I was shocked when I read a harrowing story by John Halamka, MD, CIO of Beth Israel Deaconess Medical Center, about a resident who forgot to input a crucial prescription change because she was distracted by a personal text on her smartphone. The ultimate outcome: a patient crashed and needed emergency cardiac surgery.
In truth, it's a mishap that could have occurred at any number of hospitals around the U.S. Why? One big reason is that the resident used her smartphone both for personal and professional tasks, including entering orders into the hospital's CPOE system. During a rounding session, the attending physician told the resident to stop the patient's warfarin prescription until an ECG could be performed to confirm the cardiac problem that required the blood-thinning medication.
And that's when it went wrong, Halamka says. "The resident began to enter the order into her smartphone. As she was entering the order, the resident received a text message from a friend regarding an upcoming party, and she confirmed her attendance through text messaging." However, she never completed the order discontinuing the warfarin, and the patient ended up receiving an elevated dose for another three days. As a result, blood collected around the heart, and the patient needed emergency open-heart surgery, Halamka explains.
A recent story in the New York Times broadens the issue beyond rookie physicians. It reveals blood transfusion techs texting during procedures, surgeons chatting on cell phone headsets during operations (and in one case making a major medical mistake), nurses texting while intubating patients, and more. A commentary published in last month's Anesthesiology News (reg. required) revealed problems among anesthesiologists, as well.
The message is clear: Hospitals need to re-emphasize professional standards of conduct and how they apply to communicating on mobile devices during work.
To be fair, texting is just another example of a distraction that interferes with clinician concentration, a number of experts tell FierceMobileHealthcare. In years past it might have been pagers or phone calls. A study published a few years ago at Hennepin County Medical Center found that physicians were interrupted up to 100 times an hour, "and that was long before texting and apps," medical center CMIO Kevin Larsen says.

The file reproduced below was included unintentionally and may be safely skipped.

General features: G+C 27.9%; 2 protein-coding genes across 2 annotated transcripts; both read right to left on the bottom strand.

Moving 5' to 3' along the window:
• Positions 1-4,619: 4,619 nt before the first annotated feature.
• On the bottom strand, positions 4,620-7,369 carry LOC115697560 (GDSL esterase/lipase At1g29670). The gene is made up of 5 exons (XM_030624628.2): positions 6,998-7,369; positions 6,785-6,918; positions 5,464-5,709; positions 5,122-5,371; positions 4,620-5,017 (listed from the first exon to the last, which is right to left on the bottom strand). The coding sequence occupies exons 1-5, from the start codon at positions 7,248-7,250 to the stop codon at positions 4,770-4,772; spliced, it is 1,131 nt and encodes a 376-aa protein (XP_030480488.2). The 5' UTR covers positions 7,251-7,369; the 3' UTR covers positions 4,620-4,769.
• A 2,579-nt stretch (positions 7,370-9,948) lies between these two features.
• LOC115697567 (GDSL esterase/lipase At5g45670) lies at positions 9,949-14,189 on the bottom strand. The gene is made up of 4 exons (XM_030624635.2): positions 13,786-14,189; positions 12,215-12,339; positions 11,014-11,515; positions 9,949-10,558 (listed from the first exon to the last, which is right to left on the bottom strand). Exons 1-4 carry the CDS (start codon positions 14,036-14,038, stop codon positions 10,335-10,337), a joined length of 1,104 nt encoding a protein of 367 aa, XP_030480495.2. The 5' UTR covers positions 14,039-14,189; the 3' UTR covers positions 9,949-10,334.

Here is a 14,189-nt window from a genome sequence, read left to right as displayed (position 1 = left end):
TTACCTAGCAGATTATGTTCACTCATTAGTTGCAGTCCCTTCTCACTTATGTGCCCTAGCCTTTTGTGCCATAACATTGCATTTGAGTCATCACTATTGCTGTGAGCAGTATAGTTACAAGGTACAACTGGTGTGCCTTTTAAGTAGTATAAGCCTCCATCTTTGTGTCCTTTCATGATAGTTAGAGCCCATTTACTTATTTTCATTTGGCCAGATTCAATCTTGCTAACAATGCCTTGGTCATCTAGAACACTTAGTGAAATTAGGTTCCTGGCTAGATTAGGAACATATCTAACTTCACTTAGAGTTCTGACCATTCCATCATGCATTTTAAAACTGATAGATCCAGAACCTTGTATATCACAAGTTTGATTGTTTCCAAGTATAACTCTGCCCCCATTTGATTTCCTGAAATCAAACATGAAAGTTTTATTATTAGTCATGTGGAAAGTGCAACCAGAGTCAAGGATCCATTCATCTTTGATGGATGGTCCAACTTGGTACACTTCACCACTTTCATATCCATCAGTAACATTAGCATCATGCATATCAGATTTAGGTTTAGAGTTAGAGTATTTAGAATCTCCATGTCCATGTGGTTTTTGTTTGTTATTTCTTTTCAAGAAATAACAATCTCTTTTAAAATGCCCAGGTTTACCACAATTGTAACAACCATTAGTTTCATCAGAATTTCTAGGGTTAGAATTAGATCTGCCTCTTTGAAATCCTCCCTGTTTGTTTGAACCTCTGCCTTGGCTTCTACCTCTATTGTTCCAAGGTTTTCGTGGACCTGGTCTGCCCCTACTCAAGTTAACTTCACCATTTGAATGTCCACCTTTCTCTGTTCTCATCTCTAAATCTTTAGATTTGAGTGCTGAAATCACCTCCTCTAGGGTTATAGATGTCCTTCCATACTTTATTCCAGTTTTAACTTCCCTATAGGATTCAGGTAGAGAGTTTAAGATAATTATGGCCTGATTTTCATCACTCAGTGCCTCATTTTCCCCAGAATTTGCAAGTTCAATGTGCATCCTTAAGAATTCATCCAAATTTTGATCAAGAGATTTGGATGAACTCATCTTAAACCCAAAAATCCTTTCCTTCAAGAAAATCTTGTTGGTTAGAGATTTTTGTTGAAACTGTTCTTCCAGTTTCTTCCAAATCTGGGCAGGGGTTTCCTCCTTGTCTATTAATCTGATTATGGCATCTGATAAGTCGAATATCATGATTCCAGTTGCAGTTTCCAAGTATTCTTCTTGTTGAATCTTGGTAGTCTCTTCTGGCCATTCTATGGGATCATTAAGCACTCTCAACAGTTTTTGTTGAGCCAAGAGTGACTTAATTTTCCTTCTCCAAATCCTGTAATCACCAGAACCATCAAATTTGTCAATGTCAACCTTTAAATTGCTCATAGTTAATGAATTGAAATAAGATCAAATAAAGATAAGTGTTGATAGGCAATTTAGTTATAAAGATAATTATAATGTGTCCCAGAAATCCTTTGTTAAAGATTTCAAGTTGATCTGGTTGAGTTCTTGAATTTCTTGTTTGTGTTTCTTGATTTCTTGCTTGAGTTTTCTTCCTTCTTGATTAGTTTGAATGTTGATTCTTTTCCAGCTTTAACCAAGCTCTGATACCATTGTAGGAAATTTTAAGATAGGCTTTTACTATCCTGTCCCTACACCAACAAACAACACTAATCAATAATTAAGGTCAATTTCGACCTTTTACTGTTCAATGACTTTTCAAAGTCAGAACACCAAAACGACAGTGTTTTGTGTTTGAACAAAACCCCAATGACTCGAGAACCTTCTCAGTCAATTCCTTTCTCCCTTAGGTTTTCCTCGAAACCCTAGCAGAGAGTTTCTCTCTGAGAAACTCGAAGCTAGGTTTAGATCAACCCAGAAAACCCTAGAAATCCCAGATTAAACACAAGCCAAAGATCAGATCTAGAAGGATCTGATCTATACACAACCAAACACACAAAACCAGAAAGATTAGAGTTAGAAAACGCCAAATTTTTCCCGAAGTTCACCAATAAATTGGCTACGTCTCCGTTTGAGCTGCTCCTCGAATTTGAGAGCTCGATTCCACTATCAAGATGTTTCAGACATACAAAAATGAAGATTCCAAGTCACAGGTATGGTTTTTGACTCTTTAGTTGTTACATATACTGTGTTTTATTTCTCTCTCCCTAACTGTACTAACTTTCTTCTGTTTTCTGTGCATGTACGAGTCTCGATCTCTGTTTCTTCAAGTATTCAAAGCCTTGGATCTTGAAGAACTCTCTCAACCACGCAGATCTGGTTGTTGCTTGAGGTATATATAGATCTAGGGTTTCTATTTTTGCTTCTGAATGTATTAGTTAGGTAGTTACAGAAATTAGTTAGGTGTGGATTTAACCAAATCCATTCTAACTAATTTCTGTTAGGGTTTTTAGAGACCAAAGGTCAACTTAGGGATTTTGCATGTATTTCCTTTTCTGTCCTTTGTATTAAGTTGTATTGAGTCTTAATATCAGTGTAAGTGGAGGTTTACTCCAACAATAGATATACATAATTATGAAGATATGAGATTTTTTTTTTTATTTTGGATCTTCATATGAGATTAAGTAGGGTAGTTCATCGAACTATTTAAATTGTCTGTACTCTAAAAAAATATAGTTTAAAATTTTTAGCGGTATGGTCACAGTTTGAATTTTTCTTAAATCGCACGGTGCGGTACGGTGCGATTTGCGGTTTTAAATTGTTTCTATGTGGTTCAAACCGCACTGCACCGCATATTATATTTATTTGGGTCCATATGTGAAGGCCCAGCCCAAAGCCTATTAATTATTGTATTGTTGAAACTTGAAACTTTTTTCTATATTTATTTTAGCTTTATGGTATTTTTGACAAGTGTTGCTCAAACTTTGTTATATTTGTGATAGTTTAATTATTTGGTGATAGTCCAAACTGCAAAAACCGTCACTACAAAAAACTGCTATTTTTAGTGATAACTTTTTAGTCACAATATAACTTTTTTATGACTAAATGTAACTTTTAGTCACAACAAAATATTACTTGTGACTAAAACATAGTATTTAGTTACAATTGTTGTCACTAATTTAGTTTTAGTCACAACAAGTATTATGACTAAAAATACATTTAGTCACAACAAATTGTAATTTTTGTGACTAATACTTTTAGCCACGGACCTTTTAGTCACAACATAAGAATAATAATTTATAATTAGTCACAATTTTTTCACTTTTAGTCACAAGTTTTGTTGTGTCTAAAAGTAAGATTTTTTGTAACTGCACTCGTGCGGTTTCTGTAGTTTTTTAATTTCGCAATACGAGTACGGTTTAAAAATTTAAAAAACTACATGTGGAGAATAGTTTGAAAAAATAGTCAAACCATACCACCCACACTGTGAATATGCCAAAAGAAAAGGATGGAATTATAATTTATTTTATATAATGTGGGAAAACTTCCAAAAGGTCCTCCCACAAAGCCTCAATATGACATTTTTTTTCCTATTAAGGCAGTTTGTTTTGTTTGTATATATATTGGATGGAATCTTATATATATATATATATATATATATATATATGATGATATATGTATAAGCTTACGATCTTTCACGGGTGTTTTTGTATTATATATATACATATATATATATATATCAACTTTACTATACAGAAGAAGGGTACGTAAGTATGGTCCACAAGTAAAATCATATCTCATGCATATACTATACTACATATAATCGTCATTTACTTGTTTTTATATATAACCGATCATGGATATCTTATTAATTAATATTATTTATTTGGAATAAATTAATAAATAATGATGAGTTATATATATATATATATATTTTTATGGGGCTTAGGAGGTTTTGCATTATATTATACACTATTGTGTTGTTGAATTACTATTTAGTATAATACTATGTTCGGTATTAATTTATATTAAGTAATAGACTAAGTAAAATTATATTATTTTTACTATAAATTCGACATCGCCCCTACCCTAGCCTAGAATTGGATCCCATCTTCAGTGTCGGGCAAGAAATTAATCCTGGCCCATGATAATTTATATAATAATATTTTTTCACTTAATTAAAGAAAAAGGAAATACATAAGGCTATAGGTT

Still, the benefits of smartphones in healthcare clearly outweigh the risks of distraction. Texting is an emerging communications tool, and users clearly haven't quite found the appropriate balance yet between personal and professional functions on their mobile devices.
Several professionals believe that the first and best place to start is educating staff about appropriate and inappropriate messaging behavior. It may sound like a soft solution, but talking through the issue during staff meetings or other group get-togethers often can be more effective than creating an iron-clad policy, Todd Richardson, CIO of Evansville, Ind.-based Deaconess Health System, tells FierceMobileHealthcare.
For example, it's clearly not appropriate for a surgeon to text a birthday message to her husband while she's in the middle of open-heart surgery. But is it OK for that same surgeon to take 20 seconds after the procedure--but before going out to inform the family of the operation's outcome--to send the same text? These kinds of questions should elicit some lively discussion and possibly a new view of professional conduct that includes mobile technology.
Deaconess does have a cell phone use policy that boils down to the honor system, according to CMIO Greg Hindahl. "Use it for work related things while you're clocked in and personal things while you're not working," Hindahl tells FierceMobileHealthcare. It's "very difficult to police, but it is critical for our managers to monitor the use and hold [the staff they manage] accountable for smartphone use and that they are only using it for work related activities during work."
Outlawing mobile phones altogether during work at this point, however, "would be akin to book burning in my opinion," he adds.
Still, some hospitals are choosing to do just that in some situations. Dio Sumagaysay, administrative director of 24 operating rooms at Oregon Health & Science University hospitals, banned any non-patient-care-related activity (including electronic communications) in ORs. According to the New York Times article, they were officially designated "quiet zones."
In truth, it's a policy that might make sense outside the OR too, in some patient exam rooms, during delicate healthcare procedures, and the like. Beth Israel is pilot-testing new policies for access to personal email or social networks, to see if either might help to reduce distractions, Halamka says.
Others, though, say that technology can take care of the problem, with sandboxing, partitioning and alert mechanisms that segregate personal from professional alerts. Beth Israel is testing out several technologies to separate personal and professional tasks on the more than 2,000-plus smartphones, tablets and other mobile devices in use at the facility, Halamka says.
What do you think? Is this an education problem, or a technology problem? Give us your thoughts, we'd love to hear what you have to say. - Sara